The renovation added 14,000 square feet of new gallery space and classrooms, along with the large lobby entrance, restaurant, and popular roof deck that overlooks the city green (also recently revamped). The café is locally owned and operated by a local family—chef Michone Denaé Arrington was named “Best New Chef” by Connecticut Magazine—and draws fans. Perhaps most importantly, the design (by Ann Beha Architects, now Annum Architects, in Boston) broke open the building’s imposing brick façade, creating glass windows and a bank of front doors that beckons visitors. More than a dozen rotating exhibitions a year keep the galleries fresh, as do a steady flow of lectures and art classes, children’s programs, yoga and tai chi sessions, performances, [email protected] events for the 21-plus crowd, and other art- and local-history-related programming.

Exhibitions run the gamut. “We pull art from our shelves, and we do contemporary artists, but we also do some sponsored and traveling shows,” says Burns. “We try to be thoughtful and creative.” Mattatuck is an art and history museum, but Burns has also redefined “representing Connecticut” to reflect the state and city of today “and what this community is,” he says, “which is extremely diverse.”


Spick&Span, by Robyn Tsinnajinnie
Photograph courtesy of the Mattatuck Museum

Some 500 new works, acquired and donated since Burns arrived, have increased art by women and artists of color, for example. On display now are: Janet Maya’s Georgia I (2021), Harriet Whitney Frishmuth’s sculpture Crest of the Wave (1925), and Anna Richards Brewster’s Ardsley Road Bridge (c. 1930). Otherwise, the museum’s core collection “spans the eighteenth century to the present and includes a range of objects as diverse as industrial machines to mobiles by Alexander Calder,” says chief curator Cecelia “Keffie” Feldman. Many of Calder’s sculptures of the 1960s and 1970s were fabricated in Waterbury, at Segre’s Ironworks, on Reidville Drive.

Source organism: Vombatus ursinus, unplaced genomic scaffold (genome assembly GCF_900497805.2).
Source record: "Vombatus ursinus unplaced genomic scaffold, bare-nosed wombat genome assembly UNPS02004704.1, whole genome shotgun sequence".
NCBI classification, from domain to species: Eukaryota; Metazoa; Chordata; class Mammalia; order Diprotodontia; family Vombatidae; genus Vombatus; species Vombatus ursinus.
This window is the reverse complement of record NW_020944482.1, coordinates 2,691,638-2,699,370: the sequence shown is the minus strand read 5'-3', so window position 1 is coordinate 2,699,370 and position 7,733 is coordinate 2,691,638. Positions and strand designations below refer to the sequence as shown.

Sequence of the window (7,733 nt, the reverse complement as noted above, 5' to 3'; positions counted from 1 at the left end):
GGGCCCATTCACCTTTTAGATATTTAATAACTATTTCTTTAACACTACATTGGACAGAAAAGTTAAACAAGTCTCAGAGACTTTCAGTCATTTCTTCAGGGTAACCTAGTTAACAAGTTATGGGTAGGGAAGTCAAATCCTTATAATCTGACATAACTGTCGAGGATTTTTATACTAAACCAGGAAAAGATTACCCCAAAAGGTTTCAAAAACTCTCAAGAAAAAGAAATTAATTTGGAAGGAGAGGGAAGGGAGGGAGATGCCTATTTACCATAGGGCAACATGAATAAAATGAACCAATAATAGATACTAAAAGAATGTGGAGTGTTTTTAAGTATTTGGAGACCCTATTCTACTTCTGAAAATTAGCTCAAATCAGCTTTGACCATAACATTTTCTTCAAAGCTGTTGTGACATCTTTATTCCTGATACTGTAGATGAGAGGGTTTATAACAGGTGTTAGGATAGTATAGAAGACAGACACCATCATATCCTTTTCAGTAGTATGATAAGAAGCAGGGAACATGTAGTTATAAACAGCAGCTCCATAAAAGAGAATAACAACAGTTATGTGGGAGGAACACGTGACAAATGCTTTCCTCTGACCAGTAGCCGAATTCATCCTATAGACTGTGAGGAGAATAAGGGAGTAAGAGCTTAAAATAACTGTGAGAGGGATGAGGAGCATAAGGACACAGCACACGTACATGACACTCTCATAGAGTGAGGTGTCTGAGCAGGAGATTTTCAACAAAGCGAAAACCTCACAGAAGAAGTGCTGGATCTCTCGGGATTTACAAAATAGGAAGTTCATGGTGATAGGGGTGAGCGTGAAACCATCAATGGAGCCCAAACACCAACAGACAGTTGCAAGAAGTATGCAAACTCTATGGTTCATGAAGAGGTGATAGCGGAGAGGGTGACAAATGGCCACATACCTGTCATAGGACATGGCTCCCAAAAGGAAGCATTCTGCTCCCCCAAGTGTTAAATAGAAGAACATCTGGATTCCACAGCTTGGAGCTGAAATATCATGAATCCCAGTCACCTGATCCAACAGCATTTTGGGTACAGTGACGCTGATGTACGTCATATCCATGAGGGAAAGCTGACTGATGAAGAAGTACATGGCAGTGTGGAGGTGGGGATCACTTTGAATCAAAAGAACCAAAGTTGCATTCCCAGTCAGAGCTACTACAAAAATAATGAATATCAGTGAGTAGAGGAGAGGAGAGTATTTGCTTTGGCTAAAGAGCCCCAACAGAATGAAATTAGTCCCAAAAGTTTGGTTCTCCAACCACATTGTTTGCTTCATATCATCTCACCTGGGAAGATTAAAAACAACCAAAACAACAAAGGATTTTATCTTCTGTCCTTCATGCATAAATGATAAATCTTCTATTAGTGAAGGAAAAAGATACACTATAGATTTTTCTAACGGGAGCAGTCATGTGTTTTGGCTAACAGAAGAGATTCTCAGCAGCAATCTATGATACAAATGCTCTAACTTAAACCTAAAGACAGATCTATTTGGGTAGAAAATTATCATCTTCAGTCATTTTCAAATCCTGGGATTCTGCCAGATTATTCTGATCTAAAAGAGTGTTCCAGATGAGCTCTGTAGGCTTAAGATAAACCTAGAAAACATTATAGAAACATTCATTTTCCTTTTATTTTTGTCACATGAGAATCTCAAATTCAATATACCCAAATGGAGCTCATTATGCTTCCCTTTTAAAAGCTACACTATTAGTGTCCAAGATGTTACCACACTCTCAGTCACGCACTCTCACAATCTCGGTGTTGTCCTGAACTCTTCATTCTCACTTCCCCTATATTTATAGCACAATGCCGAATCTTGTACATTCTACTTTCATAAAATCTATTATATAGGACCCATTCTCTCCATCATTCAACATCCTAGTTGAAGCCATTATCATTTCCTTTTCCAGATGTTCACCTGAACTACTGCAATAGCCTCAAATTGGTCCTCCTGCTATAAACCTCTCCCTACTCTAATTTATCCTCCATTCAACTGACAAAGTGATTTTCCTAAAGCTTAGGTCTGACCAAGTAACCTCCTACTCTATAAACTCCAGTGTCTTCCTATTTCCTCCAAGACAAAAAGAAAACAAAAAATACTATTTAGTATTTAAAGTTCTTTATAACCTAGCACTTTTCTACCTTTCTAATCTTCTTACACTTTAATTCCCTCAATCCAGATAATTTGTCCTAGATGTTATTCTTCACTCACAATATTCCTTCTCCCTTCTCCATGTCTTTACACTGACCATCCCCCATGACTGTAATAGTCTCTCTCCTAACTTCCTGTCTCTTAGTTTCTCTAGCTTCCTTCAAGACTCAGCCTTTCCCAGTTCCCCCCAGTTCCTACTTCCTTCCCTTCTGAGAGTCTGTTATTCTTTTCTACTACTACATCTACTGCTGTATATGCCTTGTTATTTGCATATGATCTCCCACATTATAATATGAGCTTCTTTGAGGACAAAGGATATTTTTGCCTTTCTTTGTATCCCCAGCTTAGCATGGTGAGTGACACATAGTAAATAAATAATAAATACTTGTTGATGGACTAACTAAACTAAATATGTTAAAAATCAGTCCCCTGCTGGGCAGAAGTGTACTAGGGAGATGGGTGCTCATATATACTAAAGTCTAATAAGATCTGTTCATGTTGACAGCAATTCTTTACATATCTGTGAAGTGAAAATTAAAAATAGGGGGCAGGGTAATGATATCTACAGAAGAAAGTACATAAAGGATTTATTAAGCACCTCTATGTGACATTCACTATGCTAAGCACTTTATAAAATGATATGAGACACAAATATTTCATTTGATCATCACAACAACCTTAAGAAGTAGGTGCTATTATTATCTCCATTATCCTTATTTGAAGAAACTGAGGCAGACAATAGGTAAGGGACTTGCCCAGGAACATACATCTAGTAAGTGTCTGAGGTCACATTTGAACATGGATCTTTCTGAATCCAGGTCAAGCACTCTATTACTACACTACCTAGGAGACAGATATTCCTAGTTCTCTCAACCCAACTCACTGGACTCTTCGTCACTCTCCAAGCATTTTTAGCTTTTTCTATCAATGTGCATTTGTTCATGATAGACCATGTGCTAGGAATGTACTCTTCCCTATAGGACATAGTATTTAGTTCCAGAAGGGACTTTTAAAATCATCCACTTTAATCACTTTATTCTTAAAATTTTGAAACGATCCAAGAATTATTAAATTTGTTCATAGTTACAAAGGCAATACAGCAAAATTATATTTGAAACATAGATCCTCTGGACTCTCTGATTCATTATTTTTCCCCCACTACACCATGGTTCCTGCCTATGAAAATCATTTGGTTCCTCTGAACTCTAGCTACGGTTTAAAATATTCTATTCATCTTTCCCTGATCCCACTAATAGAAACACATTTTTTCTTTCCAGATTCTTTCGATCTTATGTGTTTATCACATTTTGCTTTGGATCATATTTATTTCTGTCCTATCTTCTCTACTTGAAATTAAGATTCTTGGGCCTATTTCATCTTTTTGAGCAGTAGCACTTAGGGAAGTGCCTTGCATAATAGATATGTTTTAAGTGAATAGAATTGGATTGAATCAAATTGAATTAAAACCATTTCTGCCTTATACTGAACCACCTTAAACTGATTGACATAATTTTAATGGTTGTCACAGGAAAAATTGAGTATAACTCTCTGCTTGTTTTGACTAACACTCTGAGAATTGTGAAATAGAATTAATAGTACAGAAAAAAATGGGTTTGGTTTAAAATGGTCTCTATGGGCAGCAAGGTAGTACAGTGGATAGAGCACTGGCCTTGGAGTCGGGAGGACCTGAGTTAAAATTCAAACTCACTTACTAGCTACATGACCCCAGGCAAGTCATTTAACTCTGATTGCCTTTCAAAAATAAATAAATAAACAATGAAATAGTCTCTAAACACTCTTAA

The newly curated first-floor gallery presents Waterbury’s history by subject area. It delves into the brass industry’s local origins—in 1802, Abel Porter & Co was formed to manufacture buttons and sewing hardware, and then grew into the versatile Scovill Manufacturing complex, employing 12,000 people at its peak—to its demise in the 1970s. (Check out the Mattatuck’s top-floor display of more than 3,000 buttons, including those with floral designs crafted from human hair and the engraved discs that once adorned a coat worn by General George Washington.) Permanent exhibits also highlight Waterbury’s role in developing photography, lighting devices, clocks and watches, war-time products, and industrial machinery.

This season, rotating exhibit space offers new paintings and classic photography. Schandra Singh: Fractured Facades, through November 27, explores outsized, patchworked portraits by the Rhode Island School of Design-trained artist. Her up-close faces or bodies float in a sea of bright landscapes, even as the works evoke a sense of distortion or disturbances. Also on view, through December, are 60 black-and-white images in Walker Evans: American Photography. They capture the mood of the Great Depression, revealing people within social contexts, and the era’s architectural landscape. In a third gallery, a group show—Work It! Women Artists on Women’s Labor—reflects the multifaceted roles women play throughout their lives (through December 31).

The museum strives for that “sweet spot,” says Burns, with affordable admissions pricing and a range of events and exhibits. “Our community is largely disadvantaged, and our audience is super-advantaged, so where do we find a middle ground?” he asks. “By trying to connect with our actual neighbors and also trying to engage them with our core constituency, and we do that with creative exhibitions, events, and programming—that change constantly.”